Bronze brooches are apparently buried as status symbols? Or at least this was the case for a particular one that was found in the grave of a Viking woman. Following a proper analysis of the artifact, researchers concluded it was a 9th century ornament that was originally a Celtic horse harness and was likely stolen by Vikings during the raids in Ireland.
The history of the Vikings' presence in Ireland dates back to the end of the 8th century, when many arrived out of necessity to discover new territory. There had been a great deal of pressure placed upon land in Scandinavia forcing many warriors and nobles to head South, and West. The first recorded Viking raid of Ireland occurred in 795, and was followed by several small, subsequent raids over the next two decades.
They were significant enough in scope to disrupt Irish culture in irreparable ways. Vikings plundered and pillaged sacred religious institutions, homes, and entire towns. By 821, they were beginning to establish fortified encampments, or longports, along the Irish ocean. During the winter months they refused to abandon them in favor of a return to their native Scandinavia or British bases.
Although the Vikings were forced out of Dublin, Ireland in 902, they inadvertently spread Irish culture abroad to other areas throughout Europe. This includes their very own Norway.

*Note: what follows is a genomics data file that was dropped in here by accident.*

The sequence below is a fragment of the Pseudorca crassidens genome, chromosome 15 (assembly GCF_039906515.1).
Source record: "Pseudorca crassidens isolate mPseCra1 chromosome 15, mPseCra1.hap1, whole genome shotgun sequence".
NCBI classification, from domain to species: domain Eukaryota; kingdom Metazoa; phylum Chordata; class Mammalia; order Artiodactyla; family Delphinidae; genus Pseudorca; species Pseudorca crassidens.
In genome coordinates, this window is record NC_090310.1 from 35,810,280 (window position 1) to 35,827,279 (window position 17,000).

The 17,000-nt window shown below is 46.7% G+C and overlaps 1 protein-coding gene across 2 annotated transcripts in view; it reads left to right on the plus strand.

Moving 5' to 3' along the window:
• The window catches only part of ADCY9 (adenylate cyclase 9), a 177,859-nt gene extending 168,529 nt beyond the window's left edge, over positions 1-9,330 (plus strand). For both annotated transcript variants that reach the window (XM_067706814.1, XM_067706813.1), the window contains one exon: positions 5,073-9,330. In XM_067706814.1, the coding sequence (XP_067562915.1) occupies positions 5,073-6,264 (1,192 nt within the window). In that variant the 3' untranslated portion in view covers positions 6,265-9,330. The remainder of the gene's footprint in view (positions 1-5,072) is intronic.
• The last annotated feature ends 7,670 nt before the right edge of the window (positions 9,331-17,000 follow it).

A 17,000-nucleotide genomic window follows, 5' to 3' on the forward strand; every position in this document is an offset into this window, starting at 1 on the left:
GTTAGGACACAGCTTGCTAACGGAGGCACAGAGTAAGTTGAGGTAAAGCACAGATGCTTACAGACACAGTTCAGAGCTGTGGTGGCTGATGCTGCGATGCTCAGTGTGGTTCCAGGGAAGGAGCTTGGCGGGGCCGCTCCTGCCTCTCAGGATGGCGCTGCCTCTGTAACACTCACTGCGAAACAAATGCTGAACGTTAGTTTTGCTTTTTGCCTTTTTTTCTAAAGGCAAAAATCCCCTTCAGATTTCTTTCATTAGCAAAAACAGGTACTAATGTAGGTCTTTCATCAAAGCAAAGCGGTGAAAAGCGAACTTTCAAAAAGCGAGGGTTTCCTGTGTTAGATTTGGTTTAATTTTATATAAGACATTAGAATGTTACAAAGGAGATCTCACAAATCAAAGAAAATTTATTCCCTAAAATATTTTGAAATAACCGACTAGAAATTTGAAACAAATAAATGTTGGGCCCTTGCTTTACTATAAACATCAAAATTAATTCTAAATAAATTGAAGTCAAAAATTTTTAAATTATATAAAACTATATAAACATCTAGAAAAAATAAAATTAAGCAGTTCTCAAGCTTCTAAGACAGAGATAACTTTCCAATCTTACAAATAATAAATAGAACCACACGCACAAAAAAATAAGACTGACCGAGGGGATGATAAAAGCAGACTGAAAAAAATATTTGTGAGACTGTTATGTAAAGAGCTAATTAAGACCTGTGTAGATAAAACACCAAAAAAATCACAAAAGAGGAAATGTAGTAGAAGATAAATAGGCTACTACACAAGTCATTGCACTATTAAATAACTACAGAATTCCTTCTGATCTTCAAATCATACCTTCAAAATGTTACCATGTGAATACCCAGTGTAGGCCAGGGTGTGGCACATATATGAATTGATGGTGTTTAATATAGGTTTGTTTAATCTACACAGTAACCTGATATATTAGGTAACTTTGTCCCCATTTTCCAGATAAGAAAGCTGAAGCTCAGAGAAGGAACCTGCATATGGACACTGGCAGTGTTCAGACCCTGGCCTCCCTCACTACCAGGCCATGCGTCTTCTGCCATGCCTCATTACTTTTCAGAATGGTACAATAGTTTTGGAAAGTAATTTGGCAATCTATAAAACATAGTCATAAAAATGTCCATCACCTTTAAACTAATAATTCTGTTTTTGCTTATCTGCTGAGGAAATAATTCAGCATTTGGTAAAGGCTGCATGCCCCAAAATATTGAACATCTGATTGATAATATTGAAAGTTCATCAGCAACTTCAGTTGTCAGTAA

When Viking men would return home following a successful stay in Ireland, they gave their wives celebratory gifts; hence, this bronze brooch. It contains traces of gold on its surface indicating it was formerly covered in the substance.
The Vikings cared little for the welfare of the Irish people as they continued to dominant the land, founding several coastal towns in places like Cork, Waterford, Wexford, and Limerick in the west.
In 919, Dublin was secured for the Norse and kinsman Gofraid assumed control as the city's ruler. Although during his term there were signs that the Norse would be a significantly more mellow version of the Vikings; for example, during a raid in 921 Gofraid wanted to "spare the prayerhouses... and the sick from destruction."
It would take another 60 plus years, but Dublin would finally be won back at the battle of Tara. The fighting would continue however, even though the enemies changed many times over the years. This forgotten Celtic horse harness turned bronze brooch encapsulates one particular era in Ireland's long and arduous history, one that they wish they could forget. Doesn't appear that's going to happen anytime soon.